by Kenneth R. Harney
The economy continues to send mixed messages -- some encouraging for real estate, some not -- but this week the positive are edging out the negatives.
Take housing prices for example. The research company with the largest database of ongoing real estate transactions - First American CoreLogic, which tracks property values in thousands of Zip codes and neighborhoods - reports that nominal price drops have "stabilized" in 883 core-based statistical areas, showing no declines in the past two months.
Why's that important? Because flattening out is what we need before we can see a cyclical turnaround -- in other words, where even in the hardest hit local markets in California, Florida, Arizona and Nevada, prices have hit bottom.
They're not likely to drop much further, and in some parts of California are now at such bargain levels that large investors are prospecting for entire packages of houses -- ten or more in some cases -- to buy in bulk and rent out.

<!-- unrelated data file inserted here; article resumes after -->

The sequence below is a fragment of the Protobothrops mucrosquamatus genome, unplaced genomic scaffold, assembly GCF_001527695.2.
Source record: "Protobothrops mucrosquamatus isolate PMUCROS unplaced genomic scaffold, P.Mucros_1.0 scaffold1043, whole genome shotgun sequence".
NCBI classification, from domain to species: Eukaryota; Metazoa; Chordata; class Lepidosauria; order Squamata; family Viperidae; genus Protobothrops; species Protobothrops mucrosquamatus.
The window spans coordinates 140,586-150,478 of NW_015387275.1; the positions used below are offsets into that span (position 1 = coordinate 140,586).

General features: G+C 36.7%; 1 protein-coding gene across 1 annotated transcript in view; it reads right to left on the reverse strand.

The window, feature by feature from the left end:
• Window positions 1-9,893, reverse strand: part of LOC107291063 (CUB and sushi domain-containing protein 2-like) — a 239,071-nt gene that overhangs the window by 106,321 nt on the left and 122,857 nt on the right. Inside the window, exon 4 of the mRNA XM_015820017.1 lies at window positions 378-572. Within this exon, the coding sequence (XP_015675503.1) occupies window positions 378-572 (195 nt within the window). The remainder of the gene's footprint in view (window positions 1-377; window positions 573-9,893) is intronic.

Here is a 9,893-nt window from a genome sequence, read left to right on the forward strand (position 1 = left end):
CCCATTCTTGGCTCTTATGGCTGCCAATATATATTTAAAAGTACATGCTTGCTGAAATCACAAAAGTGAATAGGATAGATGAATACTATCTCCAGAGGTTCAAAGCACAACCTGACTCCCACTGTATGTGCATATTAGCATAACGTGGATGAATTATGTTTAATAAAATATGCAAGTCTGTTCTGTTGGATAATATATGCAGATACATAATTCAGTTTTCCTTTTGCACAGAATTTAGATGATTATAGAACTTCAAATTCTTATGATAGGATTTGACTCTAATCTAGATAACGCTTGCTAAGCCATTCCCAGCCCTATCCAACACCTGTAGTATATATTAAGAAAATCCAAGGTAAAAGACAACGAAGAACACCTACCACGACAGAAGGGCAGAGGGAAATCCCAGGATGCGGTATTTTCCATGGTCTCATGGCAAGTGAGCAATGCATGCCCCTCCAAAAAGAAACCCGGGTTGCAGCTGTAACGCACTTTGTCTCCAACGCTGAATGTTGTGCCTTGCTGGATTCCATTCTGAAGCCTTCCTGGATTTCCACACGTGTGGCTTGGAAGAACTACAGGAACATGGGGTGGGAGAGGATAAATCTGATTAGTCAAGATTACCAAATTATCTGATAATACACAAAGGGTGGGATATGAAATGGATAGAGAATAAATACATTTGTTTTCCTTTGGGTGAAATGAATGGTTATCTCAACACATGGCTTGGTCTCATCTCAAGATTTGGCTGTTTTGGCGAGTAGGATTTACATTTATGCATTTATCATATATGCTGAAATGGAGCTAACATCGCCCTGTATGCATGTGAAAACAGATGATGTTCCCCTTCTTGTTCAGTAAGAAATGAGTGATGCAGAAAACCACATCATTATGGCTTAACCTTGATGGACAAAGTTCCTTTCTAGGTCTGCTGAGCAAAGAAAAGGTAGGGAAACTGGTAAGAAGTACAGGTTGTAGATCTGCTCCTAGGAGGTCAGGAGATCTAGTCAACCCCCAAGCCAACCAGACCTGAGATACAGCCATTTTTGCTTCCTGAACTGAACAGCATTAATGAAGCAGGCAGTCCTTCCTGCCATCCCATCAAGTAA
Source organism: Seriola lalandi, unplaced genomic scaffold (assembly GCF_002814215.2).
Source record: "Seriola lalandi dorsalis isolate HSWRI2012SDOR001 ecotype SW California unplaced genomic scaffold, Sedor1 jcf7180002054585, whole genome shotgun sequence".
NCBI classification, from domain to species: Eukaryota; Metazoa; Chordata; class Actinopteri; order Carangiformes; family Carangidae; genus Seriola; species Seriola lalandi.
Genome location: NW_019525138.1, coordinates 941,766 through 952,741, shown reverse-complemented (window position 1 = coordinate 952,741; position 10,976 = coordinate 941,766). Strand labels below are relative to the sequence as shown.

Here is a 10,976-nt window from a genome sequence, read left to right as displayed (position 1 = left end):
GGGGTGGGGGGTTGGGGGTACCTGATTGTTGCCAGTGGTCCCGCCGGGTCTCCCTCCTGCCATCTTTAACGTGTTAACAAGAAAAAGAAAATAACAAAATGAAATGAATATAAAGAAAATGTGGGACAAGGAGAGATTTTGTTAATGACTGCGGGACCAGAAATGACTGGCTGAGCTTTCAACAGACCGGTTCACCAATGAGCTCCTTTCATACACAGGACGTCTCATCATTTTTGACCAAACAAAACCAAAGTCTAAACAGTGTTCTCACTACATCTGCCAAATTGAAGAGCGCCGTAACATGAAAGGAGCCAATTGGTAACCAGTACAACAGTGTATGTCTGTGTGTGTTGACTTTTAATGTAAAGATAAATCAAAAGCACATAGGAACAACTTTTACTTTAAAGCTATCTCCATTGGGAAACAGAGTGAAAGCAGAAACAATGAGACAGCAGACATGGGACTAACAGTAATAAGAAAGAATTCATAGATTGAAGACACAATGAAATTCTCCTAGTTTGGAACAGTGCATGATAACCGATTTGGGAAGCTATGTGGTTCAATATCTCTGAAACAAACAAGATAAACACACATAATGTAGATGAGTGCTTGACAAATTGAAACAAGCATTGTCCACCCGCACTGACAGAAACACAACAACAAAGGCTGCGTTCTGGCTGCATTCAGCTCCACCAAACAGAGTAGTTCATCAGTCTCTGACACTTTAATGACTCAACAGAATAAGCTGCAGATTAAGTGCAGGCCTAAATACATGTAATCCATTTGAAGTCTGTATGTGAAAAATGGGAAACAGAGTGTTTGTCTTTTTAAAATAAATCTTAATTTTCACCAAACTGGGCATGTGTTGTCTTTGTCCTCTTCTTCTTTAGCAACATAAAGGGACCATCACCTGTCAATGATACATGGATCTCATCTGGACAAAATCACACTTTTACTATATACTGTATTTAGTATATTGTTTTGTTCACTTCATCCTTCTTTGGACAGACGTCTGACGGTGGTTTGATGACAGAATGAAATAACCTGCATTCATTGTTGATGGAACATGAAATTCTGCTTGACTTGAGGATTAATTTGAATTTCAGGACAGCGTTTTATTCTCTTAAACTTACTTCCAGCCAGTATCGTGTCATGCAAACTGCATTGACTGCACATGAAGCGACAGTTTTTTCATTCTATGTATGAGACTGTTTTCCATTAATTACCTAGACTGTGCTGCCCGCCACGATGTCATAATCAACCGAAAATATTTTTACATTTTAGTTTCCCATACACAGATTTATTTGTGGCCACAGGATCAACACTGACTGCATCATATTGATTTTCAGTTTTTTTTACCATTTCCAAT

Gary Crabtree, an appraiser in Bakersfield, California, told Realty Times that he knows of one investor who has a standing order for 20 houses that fit specific price and locational characteristics that he wants to purchase.
The National Association of Realtors sees similar bottoming out -- even the first signs of turnaround -- in a number of key markets in the U.S. In its latest quarterly report, home sales were up year-to-year in 26 percent of all states and 35 percent of metropolitan statistical areas.
Biggest price jumps were in Yakima, Washington, where the median was up 8.9 percent, Binghampton, New York, up 8.7 percent, and Amarillo, Texas, up by 7.2 percent.
On the other hand, the Realtors also reported the national median sales price was down by 7.6 percent from the second quarter of 2007, and now stands at $206,500.
In other key economic developments: New housing starts fell by three percent last month - which is only logical given builders' still bulging unsold inventories.
And mortgage rates took a dip this week to an average 6.47 percent for 30 year fixed. Fifteen year rates slipped below 6 percent to 5.99 percent. New loan applications for FHA mortgages to purchase homes rose slightly, according to the Mortgage Bankers Association of America -- even while applications for conventional home purchase mortgages from Fannie Mae and Freddie Mac dropped for the week.